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  • Published: 31 October 2013
  • ISBN: 9780241968673
  • Imprint: Penguin eBooks
  • Format: EBook
  • Pages: 480

The Smartest Guys in the Room

The Amazing Rise and Scandalous Fall of Enron




What went wrong with American business at the end of the 20th century?

Until the spring of 2001, Enron epitomized the triumph of the New Economy. Feared by rivals, worshipped by investors, Enron seemingly could do no wrong. Its profits rose every year; its stock price surged ever upward; its leaders were hailed as visionaries.

Then a young Fortune writer, Bethany McLean, wrote an article posing a simple question - how, exactly, does Enron make its money?

Within a year Enron was facing humiliation and bankruptcy, the largest in US history, which caused Americans to lose faith in a system that rewarded top insiders with millions of dollars, while small investors lost everything. It was revealed that Enron was a company whose business was an illusion, an illusion that Wall Street was willing to accept even though they knew what the real truth was. This book - fully updated for the paperback - tells the extraordinary story of Enron's fall.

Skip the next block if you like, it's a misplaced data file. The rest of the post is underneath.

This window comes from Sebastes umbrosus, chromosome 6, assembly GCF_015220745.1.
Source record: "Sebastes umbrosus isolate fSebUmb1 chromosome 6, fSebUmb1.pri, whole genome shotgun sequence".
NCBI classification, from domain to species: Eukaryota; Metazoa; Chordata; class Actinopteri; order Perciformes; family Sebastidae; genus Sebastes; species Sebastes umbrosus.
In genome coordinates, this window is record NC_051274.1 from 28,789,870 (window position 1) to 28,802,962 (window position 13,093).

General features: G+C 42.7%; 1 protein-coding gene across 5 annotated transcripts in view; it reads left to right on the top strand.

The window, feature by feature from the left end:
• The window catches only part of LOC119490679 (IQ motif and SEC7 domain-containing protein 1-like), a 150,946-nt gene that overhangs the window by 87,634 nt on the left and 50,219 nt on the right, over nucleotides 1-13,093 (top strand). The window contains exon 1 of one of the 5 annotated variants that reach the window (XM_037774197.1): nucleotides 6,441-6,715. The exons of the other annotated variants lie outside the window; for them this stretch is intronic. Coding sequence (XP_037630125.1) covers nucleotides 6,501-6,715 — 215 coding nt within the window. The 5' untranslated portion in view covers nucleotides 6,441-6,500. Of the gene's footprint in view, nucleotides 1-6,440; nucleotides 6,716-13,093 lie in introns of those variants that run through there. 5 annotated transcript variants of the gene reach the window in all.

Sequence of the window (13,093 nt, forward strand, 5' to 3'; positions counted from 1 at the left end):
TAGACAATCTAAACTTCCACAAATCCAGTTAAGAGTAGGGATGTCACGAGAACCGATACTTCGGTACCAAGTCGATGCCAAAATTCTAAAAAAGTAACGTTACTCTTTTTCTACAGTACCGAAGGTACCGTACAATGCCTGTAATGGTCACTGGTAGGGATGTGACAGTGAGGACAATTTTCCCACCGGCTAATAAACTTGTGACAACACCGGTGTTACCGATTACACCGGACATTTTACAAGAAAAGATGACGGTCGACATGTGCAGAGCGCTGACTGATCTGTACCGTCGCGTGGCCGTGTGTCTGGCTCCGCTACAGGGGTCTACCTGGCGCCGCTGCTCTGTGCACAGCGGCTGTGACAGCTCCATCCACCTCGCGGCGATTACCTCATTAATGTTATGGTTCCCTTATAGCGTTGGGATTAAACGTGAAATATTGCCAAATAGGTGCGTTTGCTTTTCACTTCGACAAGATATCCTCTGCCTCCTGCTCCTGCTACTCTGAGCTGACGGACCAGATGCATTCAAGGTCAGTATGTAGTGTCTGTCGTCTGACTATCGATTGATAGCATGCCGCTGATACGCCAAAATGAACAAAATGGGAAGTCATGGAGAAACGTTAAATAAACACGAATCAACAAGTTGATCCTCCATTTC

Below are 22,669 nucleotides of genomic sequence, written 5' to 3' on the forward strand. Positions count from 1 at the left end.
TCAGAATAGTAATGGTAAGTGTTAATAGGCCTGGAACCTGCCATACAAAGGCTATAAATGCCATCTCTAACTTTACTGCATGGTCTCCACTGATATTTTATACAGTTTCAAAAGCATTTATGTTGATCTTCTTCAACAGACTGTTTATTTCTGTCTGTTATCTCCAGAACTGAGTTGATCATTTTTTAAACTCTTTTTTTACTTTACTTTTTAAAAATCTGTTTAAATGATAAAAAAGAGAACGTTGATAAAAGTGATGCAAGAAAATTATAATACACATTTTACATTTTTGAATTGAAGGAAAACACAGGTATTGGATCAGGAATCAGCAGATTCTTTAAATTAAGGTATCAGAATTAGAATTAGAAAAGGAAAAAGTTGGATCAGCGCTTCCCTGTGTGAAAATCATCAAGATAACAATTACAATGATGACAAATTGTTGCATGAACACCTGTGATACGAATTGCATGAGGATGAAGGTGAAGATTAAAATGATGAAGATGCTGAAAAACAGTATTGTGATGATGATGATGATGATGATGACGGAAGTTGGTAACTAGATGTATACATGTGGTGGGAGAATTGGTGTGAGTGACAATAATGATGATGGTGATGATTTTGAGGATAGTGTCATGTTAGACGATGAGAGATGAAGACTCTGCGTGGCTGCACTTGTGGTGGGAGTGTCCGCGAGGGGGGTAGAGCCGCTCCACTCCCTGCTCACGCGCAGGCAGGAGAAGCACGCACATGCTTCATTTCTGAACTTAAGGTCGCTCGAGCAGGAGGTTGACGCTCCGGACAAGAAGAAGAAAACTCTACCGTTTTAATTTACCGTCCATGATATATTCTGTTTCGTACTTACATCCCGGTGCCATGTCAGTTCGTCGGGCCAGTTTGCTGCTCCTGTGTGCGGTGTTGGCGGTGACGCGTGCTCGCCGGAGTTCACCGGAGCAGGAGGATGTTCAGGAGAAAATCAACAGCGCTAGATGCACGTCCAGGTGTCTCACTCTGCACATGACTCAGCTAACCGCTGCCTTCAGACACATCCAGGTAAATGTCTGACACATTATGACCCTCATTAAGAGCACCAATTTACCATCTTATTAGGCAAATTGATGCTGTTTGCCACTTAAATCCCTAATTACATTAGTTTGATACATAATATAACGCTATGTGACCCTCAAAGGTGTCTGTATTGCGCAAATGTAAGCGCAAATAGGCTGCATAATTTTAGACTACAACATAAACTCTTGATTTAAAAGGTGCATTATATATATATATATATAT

• Published: 31 October 2013
  • ISBN: 9780241968673
  • Imprint: Penguin eBooks
  • Format: EBook
  • Pages: 480

Praise for The Smartest Guys in the Room

...the most comprehensive picture yet of how the company went off the rails. The sheer accumulation of detail makes it possible for the first time to understand how Enron got away with its blend of hubris and incompetence for so long. . . This is more than a business story. It is also about what can happen to any institution when weak and complacent leadership allows itself to be swept along by strong vested interests and the mood of the times.

Richartd Lambert, ex editor of Financial Times and member of the Bank of England's Monetary Policy Committee

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